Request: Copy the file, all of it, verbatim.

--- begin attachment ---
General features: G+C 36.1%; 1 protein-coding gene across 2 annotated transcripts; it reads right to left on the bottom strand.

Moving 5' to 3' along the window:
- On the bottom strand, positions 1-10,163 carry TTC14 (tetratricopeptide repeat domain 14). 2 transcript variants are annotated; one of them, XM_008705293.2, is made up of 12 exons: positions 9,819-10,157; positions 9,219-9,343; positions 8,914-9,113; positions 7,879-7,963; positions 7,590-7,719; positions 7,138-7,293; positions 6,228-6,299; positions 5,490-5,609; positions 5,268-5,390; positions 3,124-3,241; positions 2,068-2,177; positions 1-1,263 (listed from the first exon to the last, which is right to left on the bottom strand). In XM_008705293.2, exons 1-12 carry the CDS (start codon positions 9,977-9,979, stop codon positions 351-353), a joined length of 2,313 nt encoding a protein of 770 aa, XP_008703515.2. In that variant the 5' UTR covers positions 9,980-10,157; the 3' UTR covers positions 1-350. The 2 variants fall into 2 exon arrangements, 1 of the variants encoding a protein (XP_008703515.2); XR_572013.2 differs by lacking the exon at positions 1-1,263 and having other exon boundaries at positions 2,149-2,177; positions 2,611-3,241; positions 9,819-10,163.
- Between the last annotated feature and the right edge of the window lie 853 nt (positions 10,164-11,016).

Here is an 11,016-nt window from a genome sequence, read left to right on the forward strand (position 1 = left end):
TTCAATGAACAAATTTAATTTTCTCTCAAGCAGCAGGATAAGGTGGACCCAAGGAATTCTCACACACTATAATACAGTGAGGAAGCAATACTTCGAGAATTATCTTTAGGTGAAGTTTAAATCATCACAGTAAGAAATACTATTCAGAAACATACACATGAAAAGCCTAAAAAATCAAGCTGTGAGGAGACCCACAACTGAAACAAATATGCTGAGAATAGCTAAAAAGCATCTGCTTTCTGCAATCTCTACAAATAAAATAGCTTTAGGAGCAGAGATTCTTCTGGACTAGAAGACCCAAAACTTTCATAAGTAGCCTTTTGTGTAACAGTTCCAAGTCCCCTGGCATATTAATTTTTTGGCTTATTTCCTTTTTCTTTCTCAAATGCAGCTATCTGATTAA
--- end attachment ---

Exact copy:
General features: G+C 36.1%; 1 protein-coding gene across 2 annotated transcripts; it reads right to left on the bottom strand.

Moving 5' to 3' along the window:
- On the bottom strand, positions 1-10,163 carry TTC14 (tetratricopeptide repeat domain 14). 2 transcript variants are annotated; one of them, XM_008705293.2, is made up of 12 exons: positions 9,819-10,157; positions 9,219-9,343; positions 8,914-9,113; positions 7,879-7,963; positions 7,590-7,719; positions 7,138-7,293; positions 6,228-6,299; positions 5,490-5,609; positions 5,268-5,390; positions 3,124-3,241; positions 2,068-2,177; positions 1-1,263 (listed from the first exon to the last, which is right to left on the bottom strand). In XM_008705293.2, exons 1-12 carry the CDS (start codon positions 9,977-9,979, stop codon positions 351-353), a joined length of 2,313 nt encoding a protein of 770 aa, XP_008703515.2. In that variant the 5' UTR covers positions 9,980-10,157; the 3' UTR covers positions 1-350. The 2 variants fall into 2 exon arrangements, 1 of the variants encoding a protein (XP_008703515.2); XR_572013.2 differs by lacking the exon at positions 1-1,263 and having other exon boundaries at positions 2,149-2,177; positions 2,611-3,241; positions 9,819-10,163.
- Between the last annotated feature and the right edge of the window lie 853 nt (positions 10,164-11,016).

Here is an 11,016-nt window from a genome sequence, read left to right on the forward strand (position 1 = left end):
TTCAATGAACAAATTTAATTTTCTCTCAAGCAGCAGGATAAGGTGGACCCAAGGAATTCTCACACACTATAATACAGTGAGGAAGCAATACTTCGAGAATTATCTTTAGGTGAAGTTTAAATCATCACAGTAAGAAATACTATTCAGAAACATACACATGAAAAGCCTAAAAAATCAAGCTGTGAGGAGACCCACAACTGAAACAAATATGCTGAGAATAGCTAAAAAGCATCTGCTTTCTGCAATCTCTACAAATAAAATAGCTTTAGGAGCAGAGATTCTTCTGGACTAGAAGACCCAAAACTTTCATAAGTAGCCTTTTGTGTAACAGTTCCAAGTCCCCTGGCATATTAATTTTTTGGCTTATTTCCTTTTTCTTTCTCAAATGCAGCTATCTGATTAA